Eleanor Powell Clark 106 Arapaho Circle Darlington, SC 29532 843-395-2173


Melinda Hudgins Adams


Joan Lading Abernathy 20037 Oak River Court Petersburg, VA 23803 804-590-1644 Class of 1968, Time flies when you are having fun, so I hope that each

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April Garnier Poitras


Harriett Council Candee Constable Craven Jane Brown Riechmann 2970 St. Johns Avenue Jacksonville, FL 32205 904-384-8650 | I’m happy to announce that two classmates have offered to help me as your class rep. Both Harriett Council and Candee Constable Craven will be helping me gather news so expect a call or note from them during 2013, especially if we have not heard from you in a while! Harriett has had some recent surgery on her arm to relieve some curling in her fingers and is recovering slowly. Candee has more time on her hands now that she if officially retired! Thanks to both of you! Also offering help is Brenda Thompson Stewart who has offered to help with our 45th reunion! Brenda and husband Larry are both retired now but find themselves very busy. They enjoy traveling, together and apart: both to California, Larry alone to golf venues and Brenda to Italy and Greece. Brenda’s mom is 86 and in Conway so they make frequent trips there as well as to Charleston where they have a new grandbaby. They may be getting a new daughter-in-law as well which may necessitate a trip to Hawaii! Sounds like a good way to stay busy! Judith “Judi” Cooper Camak has joined three other brokers to form a new branch of Stifel Nicolaus after many mergers in the large bank scene. And, making life even better for her is a new grandson, Samuel Hayes Camak. Judy loves being “BeBe”. Nell Cutts Daniels’ daughter Sarah and her husband Eric are now settled in Gainesville, FL where Eric has a fellowship and Sarah works in the same hospital as a social worker. Judy Southard is in her new home at Mt. Pleasant. Judy greatly misses her mom who died in June but she is glad to have family nearby. Sister Jean Southard Riddle ’72 shares her grandchildren with Judy so Judy has the best of everything! She can spoil without chastisement! Connie White Boleman is back for another year of teaching as are Diane Thrasher Mills and Sylvia McLamb Puffer. But Marguerite Sloman Botkin is thrilled to be out of the classroom and is enjoying her first autumn of retirement. She and her husband spend lots of time with their eight grandchildren (is eight a record for us?…let me know) and Marguerite is also enjoying gardening, painting, sewing/ crafts and reading. She said she’s “LOVIN’ IT!” Also retiring from school is Jessica Markley Lee who retired after 32 years with the state; first two as a classroom teacher, 12 as a social worker and the last 18 as an elementary school counselor. She has been spending her time between Charleston and Spartanburg with daughters and Caroline and Annie, checking on her mother and then doing jobs her husband finds for her. Jessie is staying busy but says “retirement is a great job!” Lynda Patton Land has had one knee replacement since her retirement from teaching in 2010 and awaits another which will hopefully be over and successful by the time you read this. A good way to keep up with Beverly Armstrong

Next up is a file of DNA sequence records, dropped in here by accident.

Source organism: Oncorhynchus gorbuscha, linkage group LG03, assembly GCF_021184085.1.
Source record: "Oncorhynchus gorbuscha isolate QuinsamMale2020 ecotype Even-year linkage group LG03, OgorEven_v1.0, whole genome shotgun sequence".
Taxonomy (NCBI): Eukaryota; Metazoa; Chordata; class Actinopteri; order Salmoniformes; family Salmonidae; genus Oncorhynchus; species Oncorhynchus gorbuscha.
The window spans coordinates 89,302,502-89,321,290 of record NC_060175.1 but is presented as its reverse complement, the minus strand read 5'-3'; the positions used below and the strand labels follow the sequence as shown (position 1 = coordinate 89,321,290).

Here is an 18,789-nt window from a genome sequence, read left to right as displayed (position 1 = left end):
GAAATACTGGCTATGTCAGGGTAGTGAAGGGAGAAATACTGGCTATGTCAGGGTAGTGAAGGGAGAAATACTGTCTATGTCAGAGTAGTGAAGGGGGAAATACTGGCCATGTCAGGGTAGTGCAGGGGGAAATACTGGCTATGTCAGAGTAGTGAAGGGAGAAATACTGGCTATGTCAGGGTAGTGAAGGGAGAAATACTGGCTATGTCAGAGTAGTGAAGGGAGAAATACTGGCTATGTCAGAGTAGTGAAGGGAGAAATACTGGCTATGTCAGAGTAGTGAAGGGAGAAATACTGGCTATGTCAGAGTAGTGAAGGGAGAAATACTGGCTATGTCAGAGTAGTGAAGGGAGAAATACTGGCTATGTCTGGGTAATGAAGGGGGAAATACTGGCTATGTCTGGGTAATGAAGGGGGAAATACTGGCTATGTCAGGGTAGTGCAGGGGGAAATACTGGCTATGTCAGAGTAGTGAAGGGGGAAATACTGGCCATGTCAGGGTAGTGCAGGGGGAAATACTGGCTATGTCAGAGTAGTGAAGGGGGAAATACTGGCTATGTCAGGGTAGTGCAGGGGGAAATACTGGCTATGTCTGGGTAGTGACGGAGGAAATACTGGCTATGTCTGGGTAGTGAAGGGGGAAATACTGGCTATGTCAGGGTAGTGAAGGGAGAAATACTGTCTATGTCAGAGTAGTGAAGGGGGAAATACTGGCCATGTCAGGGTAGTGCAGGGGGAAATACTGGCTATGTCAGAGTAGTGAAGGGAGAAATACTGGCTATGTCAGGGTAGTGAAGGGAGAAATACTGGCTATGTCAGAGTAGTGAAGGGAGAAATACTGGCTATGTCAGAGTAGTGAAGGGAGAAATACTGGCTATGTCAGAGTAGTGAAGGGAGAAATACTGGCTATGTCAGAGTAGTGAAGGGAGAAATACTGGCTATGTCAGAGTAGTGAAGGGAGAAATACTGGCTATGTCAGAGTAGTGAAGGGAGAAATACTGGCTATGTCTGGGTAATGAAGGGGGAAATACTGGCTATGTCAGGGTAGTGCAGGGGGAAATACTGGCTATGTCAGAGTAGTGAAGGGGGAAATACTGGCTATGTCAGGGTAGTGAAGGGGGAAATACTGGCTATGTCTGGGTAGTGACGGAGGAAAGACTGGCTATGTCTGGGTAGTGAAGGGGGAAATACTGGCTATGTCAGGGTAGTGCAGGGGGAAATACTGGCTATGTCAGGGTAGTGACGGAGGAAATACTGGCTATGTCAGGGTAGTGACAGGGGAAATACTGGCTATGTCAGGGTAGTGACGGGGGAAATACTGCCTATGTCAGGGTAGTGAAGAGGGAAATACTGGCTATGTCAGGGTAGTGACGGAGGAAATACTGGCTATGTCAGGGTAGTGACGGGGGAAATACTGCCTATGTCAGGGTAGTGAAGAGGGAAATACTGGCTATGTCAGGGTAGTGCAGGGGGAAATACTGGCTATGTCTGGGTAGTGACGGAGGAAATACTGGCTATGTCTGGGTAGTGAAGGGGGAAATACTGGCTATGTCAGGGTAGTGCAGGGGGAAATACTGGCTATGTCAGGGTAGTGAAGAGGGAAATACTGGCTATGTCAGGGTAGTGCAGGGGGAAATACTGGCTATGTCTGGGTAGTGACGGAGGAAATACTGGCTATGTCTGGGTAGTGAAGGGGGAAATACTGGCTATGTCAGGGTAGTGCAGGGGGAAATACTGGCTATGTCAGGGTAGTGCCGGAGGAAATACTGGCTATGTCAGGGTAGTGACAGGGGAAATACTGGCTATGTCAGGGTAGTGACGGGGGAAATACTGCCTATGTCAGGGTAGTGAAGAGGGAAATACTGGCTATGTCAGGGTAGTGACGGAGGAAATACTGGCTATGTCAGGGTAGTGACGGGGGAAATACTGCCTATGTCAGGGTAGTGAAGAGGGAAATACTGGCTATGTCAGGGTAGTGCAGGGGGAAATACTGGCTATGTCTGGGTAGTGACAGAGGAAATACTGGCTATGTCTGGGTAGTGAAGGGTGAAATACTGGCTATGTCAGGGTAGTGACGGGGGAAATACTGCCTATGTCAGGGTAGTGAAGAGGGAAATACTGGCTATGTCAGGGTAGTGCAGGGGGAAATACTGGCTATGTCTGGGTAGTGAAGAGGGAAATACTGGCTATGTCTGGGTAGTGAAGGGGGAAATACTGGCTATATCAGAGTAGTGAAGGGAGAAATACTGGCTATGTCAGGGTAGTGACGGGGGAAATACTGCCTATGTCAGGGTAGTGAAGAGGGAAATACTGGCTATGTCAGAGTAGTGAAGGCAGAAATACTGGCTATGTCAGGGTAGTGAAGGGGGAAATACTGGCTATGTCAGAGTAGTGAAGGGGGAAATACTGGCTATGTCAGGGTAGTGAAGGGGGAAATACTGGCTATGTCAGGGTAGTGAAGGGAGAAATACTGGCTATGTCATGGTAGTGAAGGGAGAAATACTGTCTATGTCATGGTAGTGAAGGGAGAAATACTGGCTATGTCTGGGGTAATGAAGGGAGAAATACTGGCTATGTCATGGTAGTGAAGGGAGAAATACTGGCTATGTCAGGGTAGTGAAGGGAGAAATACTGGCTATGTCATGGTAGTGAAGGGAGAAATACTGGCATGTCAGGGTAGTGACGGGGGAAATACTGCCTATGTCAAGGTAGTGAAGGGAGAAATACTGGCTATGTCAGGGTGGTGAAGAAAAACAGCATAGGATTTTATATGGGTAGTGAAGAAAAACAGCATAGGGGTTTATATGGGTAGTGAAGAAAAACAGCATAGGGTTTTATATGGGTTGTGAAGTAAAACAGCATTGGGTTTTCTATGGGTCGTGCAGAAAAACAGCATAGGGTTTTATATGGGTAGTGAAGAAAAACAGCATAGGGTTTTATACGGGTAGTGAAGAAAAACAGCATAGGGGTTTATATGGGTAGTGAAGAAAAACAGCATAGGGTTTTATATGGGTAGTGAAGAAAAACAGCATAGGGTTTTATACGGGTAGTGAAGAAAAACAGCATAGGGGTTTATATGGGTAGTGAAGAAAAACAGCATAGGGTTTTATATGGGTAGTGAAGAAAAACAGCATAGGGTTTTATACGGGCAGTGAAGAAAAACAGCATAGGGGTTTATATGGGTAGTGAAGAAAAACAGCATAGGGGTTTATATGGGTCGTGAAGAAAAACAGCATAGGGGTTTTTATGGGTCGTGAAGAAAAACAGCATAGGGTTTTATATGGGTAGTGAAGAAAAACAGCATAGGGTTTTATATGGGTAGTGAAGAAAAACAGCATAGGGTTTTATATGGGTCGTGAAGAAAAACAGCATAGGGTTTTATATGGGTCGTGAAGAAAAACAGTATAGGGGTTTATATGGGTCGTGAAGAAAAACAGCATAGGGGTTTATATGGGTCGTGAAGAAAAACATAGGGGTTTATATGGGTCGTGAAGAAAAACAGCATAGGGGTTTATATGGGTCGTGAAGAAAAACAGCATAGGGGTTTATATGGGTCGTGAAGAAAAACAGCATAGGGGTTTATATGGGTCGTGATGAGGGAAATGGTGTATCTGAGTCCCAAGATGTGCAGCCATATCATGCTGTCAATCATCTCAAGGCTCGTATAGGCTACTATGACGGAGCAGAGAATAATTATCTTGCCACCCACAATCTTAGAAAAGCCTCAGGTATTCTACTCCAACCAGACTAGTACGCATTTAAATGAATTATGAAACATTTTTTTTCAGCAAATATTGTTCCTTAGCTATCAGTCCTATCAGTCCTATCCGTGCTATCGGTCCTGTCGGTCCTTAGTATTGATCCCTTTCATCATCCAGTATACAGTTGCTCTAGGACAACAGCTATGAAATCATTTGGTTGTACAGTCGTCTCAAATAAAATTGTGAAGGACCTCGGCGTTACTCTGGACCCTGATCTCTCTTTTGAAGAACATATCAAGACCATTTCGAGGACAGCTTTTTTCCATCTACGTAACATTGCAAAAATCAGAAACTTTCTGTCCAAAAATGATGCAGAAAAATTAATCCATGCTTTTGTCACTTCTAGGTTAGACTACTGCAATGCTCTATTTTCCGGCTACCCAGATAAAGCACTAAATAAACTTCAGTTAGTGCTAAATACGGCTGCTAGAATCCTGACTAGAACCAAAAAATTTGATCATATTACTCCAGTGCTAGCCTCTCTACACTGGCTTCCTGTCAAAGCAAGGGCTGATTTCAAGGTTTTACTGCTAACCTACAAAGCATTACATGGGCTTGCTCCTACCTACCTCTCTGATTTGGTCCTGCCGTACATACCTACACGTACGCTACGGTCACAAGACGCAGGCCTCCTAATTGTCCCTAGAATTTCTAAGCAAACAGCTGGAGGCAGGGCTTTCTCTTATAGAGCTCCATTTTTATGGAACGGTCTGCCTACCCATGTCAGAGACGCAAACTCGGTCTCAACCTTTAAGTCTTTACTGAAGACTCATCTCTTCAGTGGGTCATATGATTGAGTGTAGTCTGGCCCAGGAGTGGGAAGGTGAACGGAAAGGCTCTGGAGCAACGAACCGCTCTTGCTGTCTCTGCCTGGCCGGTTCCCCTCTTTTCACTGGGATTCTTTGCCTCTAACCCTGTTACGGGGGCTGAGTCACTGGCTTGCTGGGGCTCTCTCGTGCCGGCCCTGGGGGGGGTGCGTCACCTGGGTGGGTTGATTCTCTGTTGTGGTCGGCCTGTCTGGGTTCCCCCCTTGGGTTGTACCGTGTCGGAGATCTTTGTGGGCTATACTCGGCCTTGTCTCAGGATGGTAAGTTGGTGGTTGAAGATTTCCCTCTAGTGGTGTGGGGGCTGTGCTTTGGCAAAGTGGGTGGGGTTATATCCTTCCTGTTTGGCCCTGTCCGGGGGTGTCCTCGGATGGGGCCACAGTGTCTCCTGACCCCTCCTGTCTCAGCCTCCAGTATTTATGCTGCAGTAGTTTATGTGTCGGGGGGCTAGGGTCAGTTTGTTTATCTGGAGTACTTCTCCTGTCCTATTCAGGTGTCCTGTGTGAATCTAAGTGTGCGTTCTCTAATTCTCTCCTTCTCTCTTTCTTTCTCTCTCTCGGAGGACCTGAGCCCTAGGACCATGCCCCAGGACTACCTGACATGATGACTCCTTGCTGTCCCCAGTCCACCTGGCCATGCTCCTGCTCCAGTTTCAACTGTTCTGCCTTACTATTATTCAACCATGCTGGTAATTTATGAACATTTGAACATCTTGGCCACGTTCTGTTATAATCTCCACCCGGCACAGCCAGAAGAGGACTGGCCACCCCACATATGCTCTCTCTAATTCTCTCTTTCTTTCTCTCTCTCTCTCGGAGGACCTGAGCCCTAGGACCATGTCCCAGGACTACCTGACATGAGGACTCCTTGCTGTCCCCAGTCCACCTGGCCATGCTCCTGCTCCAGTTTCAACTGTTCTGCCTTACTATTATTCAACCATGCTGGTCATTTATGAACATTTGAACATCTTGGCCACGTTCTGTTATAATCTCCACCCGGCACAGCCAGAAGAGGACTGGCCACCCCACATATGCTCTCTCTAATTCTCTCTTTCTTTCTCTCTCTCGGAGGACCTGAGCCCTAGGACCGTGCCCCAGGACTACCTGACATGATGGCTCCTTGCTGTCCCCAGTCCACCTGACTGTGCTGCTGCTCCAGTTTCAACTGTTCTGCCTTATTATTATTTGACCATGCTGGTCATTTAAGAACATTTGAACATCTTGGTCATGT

McLaughlin’s courageous battle with cancer is to read her CaringBridge site. As if she did not have enough on her plate, Mac awoke her very early one morning with horrible dizziness and nausea. Thankfully, after a visit to the ER via ambulance, Mac received the diagnosis of vertigo. Beverly was scheduled for chemo that day and thankfully good friends were able to get her there. Her site is beverlymclaughlin. Mary Edmunds Reed’s son Bentham is back safely from Afghanistan and now lives in Huntsville, AL where he is employed by SAIC. Mary stays busy keeping up with Bentham’s rental property. I hope he pays well! Joyce Floyd Shaw was re-elected Chairman of the National Safe Boating Council at their recent fall meeting in Mobile, AL. Bruce Anne Meldrum Milberger was ‘lost’ per our class list but thanks to the internet, I was able to find her. Bruce Anne lives in Loganville, GA and says she was so glad to be ‘found’! Chylene Ferguson Robinson says summer was awfully hot in Charlotte but that she and her husband were able to get away to Napa Valley and San Francisco plus good old Myrtle Beach. They also took their daughter and her boyfriend to Disney World for a week. Mark and I (Jane Brown Riechmann) are making plans to take our sons and daughter-in-law to London and Paris in May. One son has been to neither and Mark and I have only been to Paris. It should be a great family trip. If I left out news you sent me, please excuse my stupidity! I had everything written and saved (I thought), only to find the sentence below was the only thing saved! But it’s important……. Don’t forget ‘THE PLAN’! Jane Brown Riechmann Coker Class of ’70


Sarah Jo Wood Safrit Post Office Box 388 Beaufort, NC 28516 252-728-3213 |


Sarah McCanless Haarlow Harriett Courtney Lemke


Jane Clyburn 1002 Starcliff Drive Lugoff, SC 29078 803-438-5638 |


Pat Newman 678-849-5308 | Libby Smith